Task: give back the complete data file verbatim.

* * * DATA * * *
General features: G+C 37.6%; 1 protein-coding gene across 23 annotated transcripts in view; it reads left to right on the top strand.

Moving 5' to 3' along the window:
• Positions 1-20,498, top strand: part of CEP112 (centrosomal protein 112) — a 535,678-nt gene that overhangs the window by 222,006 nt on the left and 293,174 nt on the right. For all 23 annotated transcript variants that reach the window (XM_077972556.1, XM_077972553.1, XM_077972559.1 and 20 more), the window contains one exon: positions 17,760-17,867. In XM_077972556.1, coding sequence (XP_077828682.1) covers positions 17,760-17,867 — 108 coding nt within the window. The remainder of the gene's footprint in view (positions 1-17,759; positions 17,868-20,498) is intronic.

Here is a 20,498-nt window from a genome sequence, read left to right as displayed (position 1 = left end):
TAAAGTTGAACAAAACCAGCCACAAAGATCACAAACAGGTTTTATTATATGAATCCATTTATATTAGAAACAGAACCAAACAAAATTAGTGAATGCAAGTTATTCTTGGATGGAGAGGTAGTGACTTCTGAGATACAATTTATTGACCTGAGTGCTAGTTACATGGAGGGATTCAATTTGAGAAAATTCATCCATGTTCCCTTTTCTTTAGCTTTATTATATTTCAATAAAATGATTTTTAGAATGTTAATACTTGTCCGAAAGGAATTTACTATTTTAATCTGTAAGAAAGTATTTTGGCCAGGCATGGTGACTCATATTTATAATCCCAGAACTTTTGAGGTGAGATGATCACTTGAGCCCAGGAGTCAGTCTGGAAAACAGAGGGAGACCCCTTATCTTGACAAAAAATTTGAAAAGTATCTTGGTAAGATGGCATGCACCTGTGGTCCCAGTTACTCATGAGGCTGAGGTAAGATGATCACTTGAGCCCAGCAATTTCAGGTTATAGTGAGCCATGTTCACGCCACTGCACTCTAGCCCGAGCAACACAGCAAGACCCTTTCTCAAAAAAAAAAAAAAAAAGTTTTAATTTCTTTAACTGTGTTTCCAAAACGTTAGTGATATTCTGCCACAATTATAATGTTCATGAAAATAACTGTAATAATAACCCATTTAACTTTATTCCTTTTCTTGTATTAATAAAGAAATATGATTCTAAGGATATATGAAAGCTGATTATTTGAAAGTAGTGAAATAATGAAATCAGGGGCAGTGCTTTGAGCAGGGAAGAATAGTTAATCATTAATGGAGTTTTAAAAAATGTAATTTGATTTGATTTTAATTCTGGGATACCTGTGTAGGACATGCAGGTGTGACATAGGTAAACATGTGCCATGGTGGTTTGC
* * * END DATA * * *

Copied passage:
General features: G+C 37.6%; 1 protein-coding gene across 23 annotated transcripts in view; it reads left to right on the top strand.

Moving 5' to 3' along the window:
• Positions 1-20,498, top strand: part of CEP112 (centrosomal protein 112) — a 535,678-nt gene that overhangs the window by 222,006 nt on the left and 293,174 nt on the right. For all 23 annotated transcript variants that reach the window (XM_077972556.1, XM_077972553.1, XM_077972559.1 and 20 more), the window contains one exon: positions 17,760-17,867. In XM_077972556.1, coding sequence (XP_077828682.1) covers positions 17,760-17,867 — 108 coding nt within the window. The remainder of the gene's footprint in view (positions 1-17,759; positions 17,868-20,498) is intronic.

Here is a 20,498-nt window from a genome sequence, read left to right as displayed (position 1 = left end):
TAAAGTTGAACAAAACCAGCCACAAAGATCACAAACAGGTTTTATTATATGAATCCATTTATATTAGAAACAGAACCAAACAAAATTAGTGAATGCAAGTTATTCTTGGATGGAGAGGTAGTGACTTCTGAGATACAATTTATTGACCTGAGTGCTAGTTACATGGAGGGATTCAATTTGAGAAAATTCATCCATGTTCCCTTTTCTTTAGCTTTATTATATTTCAATAAAATGATTTTTAGAATGTTAATACTTGTCCGAAAGGAATTTACTATTTTAATCTGTAAGAAAGTATTTTGGCCAGGCATGGTGACTCATATTTATAATCCCAGAACTTTTGAGGTGAGATGATCACTTGAGCCCAGGAGTCAGTCTGGAAAACAGAGGGAGACCCCTTATCTTGACAAAAAATTTGAAAAGTATCTTGGTAAGATGGCATGCACCTGTGGTCCCAGTTACTCATGAGGCTGAGGTAAGATGATCACTTGAGCCCAGCAATTTCAGGTTATAGTGAGCCATGTTCACGCCACTGCACTCTAGCCCGAGCAACACAGCAAGACCCTTTCTCAAAAAAAAAAAAAAAAAGTTTTAATTTCTTTAACTGTGTTTCCAAAACGTTAGTGATATTCTGCCACAATTATAATGTTCATGAAAATAACTGTAATAATAACCCATTTAACTTTATTCCTTTTCTTGTATTAATAAAGAAATATGATTCTAAGGATATATGAAAGCTGATTATTTGAAAGTAGTGAAATAATGAAATCAGGGGCAGTGCTTTGAGCAGGGAAGAATAGTTAATCATTAATGGAGTTTTAAAAAATGTAATTTGATTTGATTTTAATTCTGGGATACCTGTGTAGGACATGCAGGTGTGACATAGGTAAACATGTGCCATGGTGGTTTGC